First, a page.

Don't know if decking would really work as it wouldn't be in keeping with other flats, plus sounds like it would be difficult to lay myself (only just learnt how to drill holes in plastic plant pots for drainage).

Applesauce29 Fri 19-Jun-15 15:46:44

Message withdrawn at poster's request.

bilbodog Fri 19-Jun-15 16:45:07

looks nice - sounds like you couldn't put window boxes on the railings if people can reach and lift them / damage them? Just more pot plants close to the building? Hostas and ferns look good in pots and give a sort of tropical look. can only think of a rug for child to go on when small which could be brought in and rolled up in a corner so it doesn't get wet or stolen.

shovetheholly Fri 19-Jun-15 17:13:18

It's gorgeous, applesauce! It looks like you have an amazing view.

I would just fill it with plants in pots. You can even grow some stuff that you can eat- e.g. herbs - from seed! Then you can take them with you when you move and it will give you an excuse to bargain with your DP for more of a budget.

You can buy excellent cheap pots from Ikea, including troughs into which you can insert trellis-like things for climbers. These could go either side of your lovely big window and would really green it up. I have seen many lovely continental restaurants grow plants through railings too, so that might also help. I wouldn't be too shy of putting in bigger things in pots either - a standard bay, for instance, or even a small fruit tree would help to make it feel like it was 'your' space a bit more.

shovetheholly Fri 19-Jun-15 17:18:14

Oooh - another idea! Have a look at plant staging/etagere/plant theatre. You can paint them lovely colours.

If you look at 'auricula theatre' on pinterest, you'll see how spectacular this can look!!

starsandunicorns Fri 19-Jun-15 17:24:32

We have railings simlar to yours and use windbreakers for privacy on the railings just weave the windbreaker in and out and secure with wire

DayLillie Fri 19-Jun-15 17:26:56

Passion flower can grow quite rampantly round railings if you put them in a big pot.

DayLillie Fri 19-Jun-15 17:29:09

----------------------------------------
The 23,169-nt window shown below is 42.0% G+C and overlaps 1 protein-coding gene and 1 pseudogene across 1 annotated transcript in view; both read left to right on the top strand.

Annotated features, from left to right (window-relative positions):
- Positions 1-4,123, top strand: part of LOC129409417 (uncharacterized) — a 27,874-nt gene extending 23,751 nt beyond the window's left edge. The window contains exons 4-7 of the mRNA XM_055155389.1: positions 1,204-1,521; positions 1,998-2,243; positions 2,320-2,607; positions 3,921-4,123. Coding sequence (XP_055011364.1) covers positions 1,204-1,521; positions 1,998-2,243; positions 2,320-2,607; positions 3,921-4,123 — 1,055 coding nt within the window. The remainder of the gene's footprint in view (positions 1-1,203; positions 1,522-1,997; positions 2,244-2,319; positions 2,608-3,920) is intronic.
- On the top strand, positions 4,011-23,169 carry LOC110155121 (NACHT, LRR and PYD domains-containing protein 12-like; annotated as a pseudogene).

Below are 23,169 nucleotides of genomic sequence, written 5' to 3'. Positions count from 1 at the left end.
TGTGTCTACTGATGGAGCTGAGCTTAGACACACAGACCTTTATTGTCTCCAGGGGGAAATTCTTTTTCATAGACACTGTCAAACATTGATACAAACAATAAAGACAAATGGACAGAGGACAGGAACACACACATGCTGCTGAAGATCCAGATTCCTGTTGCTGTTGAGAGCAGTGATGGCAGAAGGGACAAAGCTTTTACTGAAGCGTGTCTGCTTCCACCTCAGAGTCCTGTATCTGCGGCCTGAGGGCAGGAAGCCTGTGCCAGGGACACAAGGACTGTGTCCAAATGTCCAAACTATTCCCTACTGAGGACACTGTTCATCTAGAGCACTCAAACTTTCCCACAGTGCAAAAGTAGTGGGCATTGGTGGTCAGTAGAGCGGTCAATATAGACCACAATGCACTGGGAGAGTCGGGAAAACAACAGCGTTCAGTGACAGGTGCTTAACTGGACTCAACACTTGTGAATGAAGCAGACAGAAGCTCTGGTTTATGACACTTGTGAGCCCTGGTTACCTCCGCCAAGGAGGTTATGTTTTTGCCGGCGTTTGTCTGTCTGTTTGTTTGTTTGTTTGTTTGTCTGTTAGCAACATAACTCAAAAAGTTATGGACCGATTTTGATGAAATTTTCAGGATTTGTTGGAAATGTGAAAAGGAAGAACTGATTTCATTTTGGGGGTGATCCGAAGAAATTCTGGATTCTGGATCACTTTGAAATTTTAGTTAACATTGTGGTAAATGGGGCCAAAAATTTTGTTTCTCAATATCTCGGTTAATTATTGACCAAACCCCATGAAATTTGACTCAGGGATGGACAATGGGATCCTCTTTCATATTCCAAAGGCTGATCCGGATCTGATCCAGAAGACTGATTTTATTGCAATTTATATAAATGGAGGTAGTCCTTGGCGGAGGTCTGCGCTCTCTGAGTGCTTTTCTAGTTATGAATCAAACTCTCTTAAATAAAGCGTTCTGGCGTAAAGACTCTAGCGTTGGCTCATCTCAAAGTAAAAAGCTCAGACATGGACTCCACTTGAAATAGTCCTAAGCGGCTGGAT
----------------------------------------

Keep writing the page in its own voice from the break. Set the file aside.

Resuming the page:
Can you still get those grass beach mats like these?

Applesauce29 Fri 19-Jun-15 21:54:10

Oh, I like the idea of ferns, and the Passion flowers look lovely. Maybe a couple of long pots by the walls and some secure ones for over side railings and some windbreakers (tho they may not last long). We had a tree the first year we moved here and it didn't last the winter (Japanese Acer). It gets really windy where we are, and because it's easy facing its always quite cool.

The view isn't great. We look out on to the O2 and the industrial side of Greenwich Peninsula that runs behind the Blackwall tunnel approach. There is a master plan to develop the area but think that bits last - ear-marked for some tower blocks and an entertainment zone apparently...

Applesauce29 Fri 19-Jun-15 21:55:00


Applesauce29 Fri 19-Jun-15 21:57:53

I'd love one of these for a herb planter but can't really justify price of a large one. Would be nice to have a nautical theme.

Applesauce29 Fri 19-Jun-15 22:02:58

Also love these herbs in wine crates

MrsBertMacklin Fri 19-Jun-15 22:08:54

Good evening, Debbie Downer here.

Just wanted to recommend that before you spend any money on screening etc., that you check your lease if not done so already, to see if there are any restrictions on what can be displayed/hung in the area.

Hopefully not, but would be annoying if you bought things then got a letter from the freeholder/managing agents instructing you to remove them.

StonedGalah Sat 20-Jun-15 09:41:51

Mrs l was wondering why your were giving you name pregnancy has made me slightly ditzy grin

Apple l think your balcony, and view is lovely. What about table and bench chairs that can be discreetly chained together and then you'd only need to pull the bench chair out a bit to sit down?

Second the rug idea for dc that can be rolled up and put away.

everythingsgoingsouth Sat 20-Jun-15 17:21:42

these look nice.